Denver Broncos' defensive haul in free agency a credit to Vic Fangio

Vic Fangio's demeanor and style of defense helped the Broncos get long-term deals for free agents such as Justin Simmons as well as bring in new talent. Kevork Djansezian/Getty Images

ENGLEWOOD, Colo. -- The Denver Broncos haven't been to the playoffs in five seasons. They've lost at least 10 games in three of those years. The team's late owner Pat Bowlen said he always wanted to be "relevant," but recently an analyst on the league's own network described the Broncos as basically a yawn-inducing operation.

And yet the Broncos powered through free agency, signing one defensive player after another. And those players were more than excited to mention coach Vic Fangio as one of the biggest reason they'll play in Denver next season.

Cornerback Kyle Fuller: "We just seem to get along well naturally. I like the way he goes about his coaching and the game of football. I like that a lot."

Safety Justin Simmons: "I was thankful for coach Vic and coach Ed [Donatell]. ... Every week, it felt like I was being checked up on mentally when I was away from home and in the facility."

Defensive end Shelby Harris: "Vic is a cool guy. I always say if he's not saying anything to you, it's not a good thing. ... Vic is the perfect guy for the job -- so smart defensively. You see around the league, there is a Vic Fangio coaching tree coming out. We're so lucky to have a guy like Vic out there who understands this league and is so respected around the league and in this locker room."

The work in free agency made it clear defense was a priority for newly-hired general manager George Paton -- with Fangio's blessing.

Fangio, headed into his third season on the job with a 12-20 record, is a fairly large piece of the puzzle. Free-agent additions Fuller and Ronald Darby give the Broncos potential stability at cornerback -- the kind they didn't have last season when they lost five cornerbacks to injuries or suspension (A.J. Bouye) during a three-week span. The re-signing of Simmons and Harris sent a message to the locker room that the team would bring back its best free agents -- something it hasn't always done -- and pay them handsomely (Simmons' deal made him the highest-paid safety in the league).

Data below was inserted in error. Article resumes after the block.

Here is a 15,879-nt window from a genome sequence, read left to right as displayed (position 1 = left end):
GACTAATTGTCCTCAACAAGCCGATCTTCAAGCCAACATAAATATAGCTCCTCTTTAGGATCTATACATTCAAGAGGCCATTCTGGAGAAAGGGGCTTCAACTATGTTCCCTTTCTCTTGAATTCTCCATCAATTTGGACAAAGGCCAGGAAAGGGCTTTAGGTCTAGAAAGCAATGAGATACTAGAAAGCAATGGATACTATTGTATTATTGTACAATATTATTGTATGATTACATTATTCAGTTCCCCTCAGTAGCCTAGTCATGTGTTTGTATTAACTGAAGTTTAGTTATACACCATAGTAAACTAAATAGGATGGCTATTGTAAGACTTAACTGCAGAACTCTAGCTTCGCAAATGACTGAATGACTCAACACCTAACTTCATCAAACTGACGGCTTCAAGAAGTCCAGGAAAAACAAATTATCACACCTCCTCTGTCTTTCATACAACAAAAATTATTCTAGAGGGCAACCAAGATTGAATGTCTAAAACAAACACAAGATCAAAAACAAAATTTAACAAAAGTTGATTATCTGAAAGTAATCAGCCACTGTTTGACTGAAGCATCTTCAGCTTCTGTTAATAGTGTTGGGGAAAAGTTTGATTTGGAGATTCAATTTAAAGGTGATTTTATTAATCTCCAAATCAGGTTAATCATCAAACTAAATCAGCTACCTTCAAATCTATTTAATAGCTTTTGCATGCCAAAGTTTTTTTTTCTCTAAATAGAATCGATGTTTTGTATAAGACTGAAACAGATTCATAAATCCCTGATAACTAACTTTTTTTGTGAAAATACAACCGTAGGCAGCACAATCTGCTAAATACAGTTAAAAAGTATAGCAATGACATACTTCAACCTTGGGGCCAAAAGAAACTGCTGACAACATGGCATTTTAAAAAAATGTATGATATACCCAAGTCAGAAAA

Exercising the option in linebacker Von Miller's contract to keep him for the 2021 season as well as safety Kareem Jackson's return -- after he was initially sent into the market to gauge interest elsewhere -- just adds to the Broncos' free-agent class.

"We're set up to make something happen," Simmons said. "And once again, that's going to fall on my shoulders as the leader in the secondary and I'm going to make sure that whatever happens week in, week out, the secondary is going to be good to go and we're going to compete at the highest level."

Regardless of how good the Broncos' defense is -- and they've ridden defense to a Super Bowl trophy before -- much of the team's success will be determined by the quarterback. Until Drew Lock is ready to make a significant jump in his play or the Broncos shake up the quarterback room -- in the draft or in what remains of the available passers on the market -- the team's defense will have to be elite for the Broncos to contend.

And that means they'll need to get better. The Broncos surrendered 446 points last season in an injury-riddled year -- their highest total since 2010 (471 points allowed) and the franchise's third-highest total since the AFL-NFL merger in 1970. Paton, hired in January, hasn't specifically said the money would go further in the first weeks of free agency on the defensive side of the ball, but his actions said it loudly.

"We're very calculated," Paton said. "We know our weaknesses and our needs, and we try to attack them."